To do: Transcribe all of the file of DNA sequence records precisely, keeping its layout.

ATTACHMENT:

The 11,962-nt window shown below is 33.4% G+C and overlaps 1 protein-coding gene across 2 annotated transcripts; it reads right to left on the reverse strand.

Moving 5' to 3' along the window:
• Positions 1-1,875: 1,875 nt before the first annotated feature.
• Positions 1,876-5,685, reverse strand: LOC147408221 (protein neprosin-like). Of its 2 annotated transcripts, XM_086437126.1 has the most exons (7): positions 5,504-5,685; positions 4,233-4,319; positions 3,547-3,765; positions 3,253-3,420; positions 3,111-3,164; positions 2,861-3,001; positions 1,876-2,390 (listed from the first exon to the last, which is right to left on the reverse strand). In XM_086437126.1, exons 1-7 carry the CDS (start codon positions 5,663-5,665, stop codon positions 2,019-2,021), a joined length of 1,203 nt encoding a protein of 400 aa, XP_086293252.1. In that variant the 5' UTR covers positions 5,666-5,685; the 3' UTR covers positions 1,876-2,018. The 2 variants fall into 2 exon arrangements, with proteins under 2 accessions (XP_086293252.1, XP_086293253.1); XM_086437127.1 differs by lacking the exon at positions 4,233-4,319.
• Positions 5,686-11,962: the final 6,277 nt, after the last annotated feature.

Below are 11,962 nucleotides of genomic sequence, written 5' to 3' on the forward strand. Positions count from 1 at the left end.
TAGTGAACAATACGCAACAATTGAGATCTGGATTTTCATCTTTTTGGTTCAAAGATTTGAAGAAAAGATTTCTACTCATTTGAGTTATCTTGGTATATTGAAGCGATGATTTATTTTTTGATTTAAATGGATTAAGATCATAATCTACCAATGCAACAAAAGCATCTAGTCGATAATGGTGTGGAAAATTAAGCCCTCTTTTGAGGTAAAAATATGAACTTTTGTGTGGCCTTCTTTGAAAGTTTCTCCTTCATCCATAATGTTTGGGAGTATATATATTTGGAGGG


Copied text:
The 11,962-nt window shown below is 33.4% G+C and overlaps 1 protein-coding gene across 2 annotated transcripts; it reads right to left on the reverse strand.

Moving 5' to 3' along the window:
• Positions 1-1,875: 1,875 nt before the first annotated feature.
• Positions 1,876-5,685, reverse strand: LOC147408221 (protein neprosin-like). Of its 2 annotated transcripts, XM_086437126.1 has the most exons (7): positions 5,504-5,685; positions 4,233-4,319; positions 3,547-3,765; positions 3,253-3,420; positions 3,111-3,164; positions 2,861-3,001; positions 1,876-2,390 (listed from the first exon to the last, which is right to left on the reverse strand). In XM_086437126.1, exons 1-7 carry the CDS (start codon positions 5,663-5,665, stop codon positions 2,019-2,021), a joined length of 1,203 nt encoding a protein of 400 aa, XP_086293252.1. In that variant the 5' UTR covers positions 5,666-5,685; the 3' UTR covers positions 1,876-2,018. The 2 variants fall into 2 exon arrangements, with proteins under 2 accessions (XP_086293252.1, XP_086293253.1); XM_086437127.1 differs by lacking the exon at positions 4,233-4,319.
• Positions 5,686-11,962: the final 6,277 nt, after the last annotated feature.

Below are 11,962 nucleotides of genomic sequence, written 5' to 3' on the forward strand. Positions count from 1 at the left end.
TAGTGAACAATACGCAACAATTGAGATCTGGATTTTCATCTTTTTGGTTCAAAGATTTGAAGAAAAGATTTCTACTCATTTGAGTTATCTTGGTATATTGAAGCGATGATTTATTTTTTGATTTAAATGGATTAAGATCATAATCTACCAATGCAACAAAAGCATCTAGTCGATAATGGTGTGGAAAATTAAGCCCTCTTTTGAGGTAAAAATATGAACTTTTGTGTGGCCTTCTTTGAAAGTTTCTCCTTCATCCATAATGTTTGGGAGTATATATATTTGGAGGG